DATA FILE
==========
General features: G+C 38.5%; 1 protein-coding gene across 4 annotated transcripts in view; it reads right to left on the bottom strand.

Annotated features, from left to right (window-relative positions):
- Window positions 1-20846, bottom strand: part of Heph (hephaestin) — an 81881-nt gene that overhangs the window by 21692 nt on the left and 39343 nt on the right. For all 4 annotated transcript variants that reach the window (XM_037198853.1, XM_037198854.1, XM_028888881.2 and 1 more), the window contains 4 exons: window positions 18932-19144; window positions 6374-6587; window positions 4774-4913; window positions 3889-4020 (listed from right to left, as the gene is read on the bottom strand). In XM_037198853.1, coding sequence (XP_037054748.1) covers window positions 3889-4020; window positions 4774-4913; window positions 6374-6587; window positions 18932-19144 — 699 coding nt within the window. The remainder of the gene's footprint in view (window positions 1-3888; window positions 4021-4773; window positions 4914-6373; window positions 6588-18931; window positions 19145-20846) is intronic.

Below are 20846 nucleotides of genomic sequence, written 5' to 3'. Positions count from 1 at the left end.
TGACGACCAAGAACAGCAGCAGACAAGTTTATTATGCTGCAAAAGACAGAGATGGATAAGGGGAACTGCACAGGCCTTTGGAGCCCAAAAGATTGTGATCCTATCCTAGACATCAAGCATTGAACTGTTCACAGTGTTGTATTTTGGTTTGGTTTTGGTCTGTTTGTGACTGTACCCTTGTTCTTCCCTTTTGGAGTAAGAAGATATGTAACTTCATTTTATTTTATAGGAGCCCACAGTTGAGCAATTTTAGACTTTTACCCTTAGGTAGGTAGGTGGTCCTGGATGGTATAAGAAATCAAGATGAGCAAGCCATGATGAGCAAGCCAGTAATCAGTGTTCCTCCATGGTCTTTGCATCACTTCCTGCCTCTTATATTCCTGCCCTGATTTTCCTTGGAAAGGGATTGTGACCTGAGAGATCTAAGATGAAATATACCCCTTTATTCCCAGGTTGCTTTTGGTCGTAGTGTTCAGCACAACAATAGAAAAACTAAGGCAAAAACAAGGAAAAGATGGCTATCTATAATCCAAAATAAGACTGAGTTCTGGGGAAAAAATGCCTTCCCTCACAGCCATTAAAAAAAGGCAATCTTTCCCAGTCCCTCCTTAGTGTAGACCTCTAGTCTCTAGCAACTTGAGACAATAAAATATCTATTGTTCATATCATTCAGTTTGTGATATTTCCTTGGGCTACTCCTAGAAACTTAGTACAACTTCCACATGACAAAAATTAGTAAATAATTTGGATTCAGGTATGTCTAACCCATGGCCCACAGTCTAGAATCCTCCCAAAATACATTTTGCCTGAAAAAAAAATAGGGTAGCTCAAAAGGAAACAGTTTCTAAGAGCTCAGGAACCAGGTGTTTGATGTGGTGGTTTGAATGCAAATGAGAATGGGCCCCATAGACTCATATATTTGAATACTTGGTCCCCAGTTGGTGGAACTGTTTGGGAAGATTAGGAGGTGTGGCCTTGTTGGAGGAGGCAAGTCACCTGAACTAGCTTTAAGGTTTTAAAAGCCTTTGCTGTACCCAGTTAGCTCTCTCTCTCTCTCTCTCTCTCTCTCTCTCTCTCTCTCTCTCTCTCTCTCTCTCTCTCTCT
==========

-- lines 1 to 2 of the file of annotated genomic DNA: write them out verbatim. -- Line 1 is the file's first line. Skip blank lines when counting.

General features: G+C 38.5%; 1 protein-coding gene across 4 annotated transcripts in view; it reads right to left on the bottom strand.

Annotated features, from left to right (window-relative positions):